by Nicole Glaros, Managing Director at Techstars
I’ve worked with countless startups now, and I’m starting to notice a trend in the ones that succeed. My hypothesis is that entrepreneurs who have an intense desire to succeed are less likely to be successful compared to those who believe they will succeed. It’s a subtle difference, but it’s there.
Entrepreneurs from each camp have slightly different outlooks on everything. For those who have an intense desire to succeed, they view obstacles as speed bumps — problems that could potentially derail their company. They work hard to find solutions, but they hope that things will work themselves out. Each challenge maybe hints at the fact that they aren’t on the right path. I think these entrepreneurs pivot early and often, usually before they have enough data to really make an educated call.
On the other hand, entrepreneurs who believe view obstacles as opportunities. Those speed bumps are a chance to learn, to get better, to improve. They know they will be successful; they just don’t know the exact path of success, so each turn brings them one step closer to the win. They’ll pivot, but usually with more data. The thought that their startup won’t be successful has never really crossed their minds. In this group, if it’s not working, they’ll keep figuring it out until it does work. It’s about the company being successful, and the path to get there will change.
As I think through this, the common denominator here is the confidence coefficient. The latter group seems to have more confidence in their abilities — more confidence in their abilities to navigate the obstacles, more confidence in their abilities to figure it out, more confidence that they deserve a seat at the table. If my memory serves from my college psych classes, confidence breeds attraction. People are attracted to those with confidence. So an entrepreneur with more confidence in their abilities will have an easier time attracting talent, attracting investors, and most importantly, attracting those early customers that are so critically necessary. I also think that confidence gives people the courage to try new things, to be riskier, to think outside the box, to be unique — and these are critical traits for an entrepreneur. What? That didn’t work? No problem, let’s try something else.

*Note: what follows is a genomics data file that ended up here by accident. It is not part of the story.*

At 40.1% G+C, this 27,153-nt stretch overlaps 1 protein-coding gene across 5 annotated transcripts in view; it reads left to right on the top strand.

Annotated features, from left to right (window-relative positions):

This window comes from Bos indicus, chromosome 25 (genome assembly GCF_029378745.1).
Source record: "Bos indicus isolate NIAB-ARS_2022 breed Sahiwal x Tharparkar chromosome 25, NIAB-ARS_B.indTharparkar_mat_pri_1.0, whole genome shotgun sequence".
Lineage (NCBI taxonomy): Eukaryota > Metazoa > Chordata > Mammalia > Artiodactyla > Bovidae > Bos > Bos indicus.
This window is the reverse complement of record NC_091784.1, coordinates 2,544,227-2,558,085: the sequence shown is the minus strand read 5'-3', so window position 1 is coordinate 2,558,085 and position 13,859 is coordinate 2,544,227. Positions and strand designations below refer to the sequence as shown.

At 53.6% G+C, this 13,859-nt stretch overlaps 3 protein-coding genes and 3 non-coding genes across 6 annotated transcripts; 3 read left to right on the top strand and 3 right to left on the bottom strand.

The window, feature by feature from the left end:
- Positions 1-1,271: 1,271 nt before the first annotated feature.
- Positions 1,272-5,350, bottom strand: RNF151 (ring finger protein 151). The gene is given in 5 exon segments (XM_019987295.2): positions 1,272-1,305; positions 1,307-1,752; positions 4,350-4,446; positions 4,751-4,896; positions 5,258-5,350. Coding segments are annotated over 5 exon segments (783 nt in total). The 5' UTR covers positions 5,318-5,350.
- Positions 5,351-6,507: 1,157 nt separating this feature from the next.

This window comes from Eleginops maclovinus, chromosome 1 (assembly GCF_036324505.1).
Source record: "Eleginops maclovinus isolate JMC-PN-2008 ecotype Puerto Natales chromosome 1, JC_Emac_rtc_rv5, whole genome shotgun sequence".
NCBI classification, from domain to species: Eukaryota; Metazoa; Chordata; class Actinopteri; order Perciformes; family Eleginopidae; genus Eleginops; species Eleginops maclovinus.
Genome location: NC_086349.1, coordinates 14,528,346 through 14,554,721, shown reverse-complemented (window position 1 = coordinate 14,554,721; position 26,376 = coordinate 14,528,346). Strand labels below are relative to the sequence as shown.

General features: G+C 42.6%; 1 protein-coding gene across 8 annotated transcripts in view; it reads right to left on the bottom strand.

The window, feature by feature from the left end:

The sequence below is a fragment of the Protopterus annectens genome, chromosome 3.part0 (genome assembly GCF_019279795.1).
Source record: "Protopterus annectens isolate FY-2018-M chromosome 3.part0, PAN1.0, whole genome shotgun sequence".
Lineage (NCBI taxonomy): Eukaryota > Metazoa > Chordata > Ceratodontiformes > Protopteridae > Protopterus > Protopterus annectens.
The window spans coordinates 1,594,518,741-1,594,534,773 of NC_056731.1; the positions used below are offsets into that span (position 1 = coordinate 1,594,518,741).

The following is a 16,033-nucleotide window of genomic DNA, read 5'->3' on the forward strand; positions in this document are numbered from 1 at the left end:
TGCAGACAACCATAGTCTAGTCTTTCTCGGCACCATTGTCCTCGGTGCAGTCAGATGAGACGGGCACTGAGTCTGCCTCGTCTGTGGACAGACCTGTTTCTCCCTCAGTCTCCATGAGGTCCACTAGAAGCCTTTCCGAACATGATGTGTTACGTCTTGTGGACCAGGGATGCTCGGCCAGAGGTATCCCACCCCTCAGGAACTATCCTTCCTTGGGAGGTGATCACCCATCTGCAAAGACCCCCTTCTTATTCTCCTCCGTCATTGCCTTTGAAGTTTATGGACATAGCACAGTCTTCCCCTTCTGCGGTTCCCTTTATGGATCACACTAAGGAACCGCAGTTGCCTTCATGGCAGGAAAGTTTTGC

Confidence is on a bell curve. Too much of it, and it has the exact opposite effect. More employees, investors, and customers will be alienated from you. You’ll be so confident that you’ll miss the valuable feedback from your key constituents because you believe you know better. Every single person on the planet is smarter about something than you are. Finding that key balance between confidence and humility is key.
But does that mean that if you doubt yourself, you’re screwed? Absolutely not. Everyone doubts themselves at some time in their lives (ahem, at many times). The key is to not let self-doubt drive your decisions. After falling off the bike enough times, you realize that the scrapes and bruises don’t really hurt that badly. Falling is scary more than it hurts, and after a while, the fear doesn’t enter your mind. Failing is scarier than anything else, too. Once you’ve done it a few times, you’ll learn to not be so afraid of it. You’ll learn to trust yourself more, take more risks, try more experiments, and be more confident in your ability to navigate any situation or person or problem that’s tossed your way.
The most interesting part of all this is that I believe people can learn confidence. But that’s another blog post…
Of course, this is all hypothesis. I’m curious as to what you think (or believe). Comment here, or drop me an email to firstname.lastname@example.org.